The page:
As a parent, there is nothing worse than seeing your child go through an illness. We feel helpless and all we want to do is help them to feel better!
The problem is, our glorious children learn to share too well early on in life and then share their little germs back and forth with abandon.
The good news is, although the Kindergarten years are tough with illness, all of these germs that they catch are actually helping them to build up their immune system.
And if you’re child has been to both 3 year old Kinder and 4 year old Kinder and/or child care settings as well, they will be even better off!
A doctor once told me my son’s job as a 1-5 year old was to build a “repertoire of immunity.” You see my youngest son Pete was born at 31 weeks. He came into this world fast and he hasn’t stopped. However he also had a lot of sickness as a toddler and Kinder child, with repeated pneumonia (being hospitalized at least 2-3 times a year) which was incredibly difficult to watch, as well as incredibly difficult to shuffle around work and other life commitments. However our GP and pediatrician constantly reminded me that all of this illness would, in fact, benefit Pete later on in life. He is now 7, and even though he gets the odd sniffle or gastro bus here and there, he hasn’t (*running around the office touching every hard surface in the room) had pneumonia since September 2015!
The body processes antigens that help build immunity more efficiently starting at the age of 2. So kids who are exposed to nasty stuff early on are unwittingly building up their defenses against the cold and flu and all the other junk that we all have to fend off — or suffer through — every year. We have seen it all before among the early childhood crew and there’s no gentle way to put it: they’re nose-pickers and flickers and finger-lickers who leave lovely dirty tissues lying around the place, there’s coughing with hands over little mouths then touching every single surface in the Kinder/home. Let’s face it, Under 6’s are not the most hygienic people in the world.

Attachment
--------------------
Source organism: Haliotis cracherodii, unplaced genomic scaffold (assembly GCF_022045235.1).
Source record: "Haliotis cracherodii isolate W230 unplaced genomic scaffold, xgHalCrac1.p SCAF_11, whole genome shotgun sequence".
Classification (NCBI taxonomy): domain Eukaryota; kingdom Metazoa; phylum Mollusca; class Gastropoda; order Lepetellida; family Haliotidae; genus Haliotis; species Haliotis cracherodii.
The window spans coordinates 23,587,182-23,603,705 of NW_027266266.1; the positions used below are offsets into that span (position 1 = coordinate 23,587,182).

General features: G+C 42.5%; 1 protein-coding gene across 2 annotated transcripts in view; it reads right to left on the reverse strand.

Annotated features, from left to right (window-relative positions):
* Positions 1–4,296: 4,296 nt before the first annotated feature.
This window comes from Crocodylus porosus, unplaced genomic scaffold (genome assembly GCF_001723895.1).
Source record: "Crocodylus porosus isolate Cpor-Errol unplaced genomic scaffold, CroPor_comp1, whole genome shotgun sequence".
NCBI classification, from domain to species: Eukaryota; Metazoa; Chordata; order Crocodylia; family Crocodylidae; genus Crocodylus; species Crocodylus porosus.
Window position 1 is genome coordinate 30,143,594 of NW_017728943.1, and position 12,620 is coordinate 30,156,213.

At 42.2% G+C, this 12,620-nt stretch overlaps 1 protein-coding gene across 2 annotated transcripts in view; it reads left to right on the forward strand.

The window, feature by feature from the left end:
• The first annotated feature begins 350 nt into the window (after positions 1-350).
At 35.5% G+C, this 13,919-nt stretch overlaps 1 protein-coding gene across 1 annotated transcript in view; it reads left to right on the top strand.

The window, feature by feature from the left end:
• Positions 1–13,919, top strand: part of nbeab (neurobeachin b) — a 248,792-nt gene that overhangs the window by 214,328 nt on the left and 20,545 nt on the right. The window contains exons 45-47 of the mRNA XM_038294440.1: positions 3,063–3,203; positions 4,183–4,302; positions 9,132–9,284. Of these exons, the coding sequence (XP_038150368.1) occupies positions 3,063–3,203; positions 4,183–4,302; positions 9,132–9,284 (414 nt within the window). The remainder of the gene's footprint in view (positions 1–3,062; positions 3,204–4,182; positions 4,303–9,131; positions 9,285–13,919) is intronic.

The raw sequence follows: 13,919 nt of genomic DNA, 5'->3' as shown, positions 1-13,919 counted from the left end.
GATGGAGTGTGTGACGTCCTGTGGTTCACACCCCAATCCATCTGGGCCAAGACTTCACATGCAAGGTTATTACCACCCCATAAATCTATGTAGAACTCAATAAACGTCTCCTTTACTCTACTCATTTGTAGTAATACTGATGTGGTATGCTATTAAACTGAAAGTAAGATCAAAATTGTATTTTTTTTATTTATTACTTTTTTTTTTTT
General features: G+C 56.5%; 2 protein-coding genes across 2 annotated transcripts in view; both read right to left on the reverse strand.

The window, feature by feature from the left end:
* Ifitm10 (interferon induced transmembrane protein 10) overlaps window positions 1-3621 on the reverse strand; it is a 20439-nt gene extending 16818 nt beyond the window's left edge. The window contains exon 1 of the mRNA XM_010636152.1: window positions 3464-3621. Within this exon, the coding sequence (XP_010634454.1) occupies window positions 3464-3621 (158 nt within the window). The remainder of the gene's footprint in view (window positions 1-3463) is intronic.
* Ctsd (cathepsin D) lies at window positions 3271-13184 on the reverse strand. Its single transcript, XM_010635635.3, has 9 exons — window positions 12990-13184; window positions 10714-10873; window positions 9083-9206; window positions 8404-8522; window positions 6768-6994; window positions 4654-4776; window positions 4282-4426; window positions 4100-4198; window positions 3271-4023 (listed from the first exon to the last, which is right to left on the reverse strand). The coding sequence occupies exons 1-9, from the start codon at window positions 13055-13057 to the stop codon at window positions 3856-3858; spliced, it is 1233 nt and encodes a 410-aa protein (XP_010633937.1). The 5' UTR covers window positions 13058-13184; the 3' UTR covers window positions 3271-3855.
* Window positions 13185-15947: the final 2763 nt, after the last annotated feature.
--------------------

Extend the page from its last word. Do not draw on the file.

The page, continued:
We can all work together to start to instill some routine cleanliness habits in the children. We can encourage them to use tissues (and find a bin immediately)! We can teach them to keep their hands to themselves! We can model washing our hands thoroughly after using the bathroom and congratulate the children when they do the same. And we can start to teach the children about coughing and sneezing into their elbow instead of their hands. Think of your own hygiene habits, and start making them a little more visible to the children, who will, in turn, start to follow these same practices.
The hard part as parents and as teachers in the early education field is that by the time the symptoms of an illness are showing, its already too late to stop the spread. In some instances, children (and adults for that matter) can harbor an illness for up to 10 days before they show symptoms. That’s 10 days of sharing those glorious germs with everyone they love! So if your child has a runny nose, but is happy and roaring around the house, they’re fine to come to Kinder-they’re already on their way to getting better. If you’re child has no runny nose or cough BUT has a fever, its best to keep them home-this is often the beginning of the illness and their little bodies need rest and hydration to defeat whatever bug it is. If you just feel that your child needs a day or two of rest-then that’s what your child needs. So basically, what I’m saying here is that we can’t prevent our children or ourselves from getting sick-and in a weird sort of way-that’s a good thing for our kids. If kids don’t get sick in Kinder or child care-they’re going to get sick in school instead. And although we all view Kinder as an incredibly important step in development and as a foundation for learning, it’s much easier to “catch up” in Kinder than it is at school.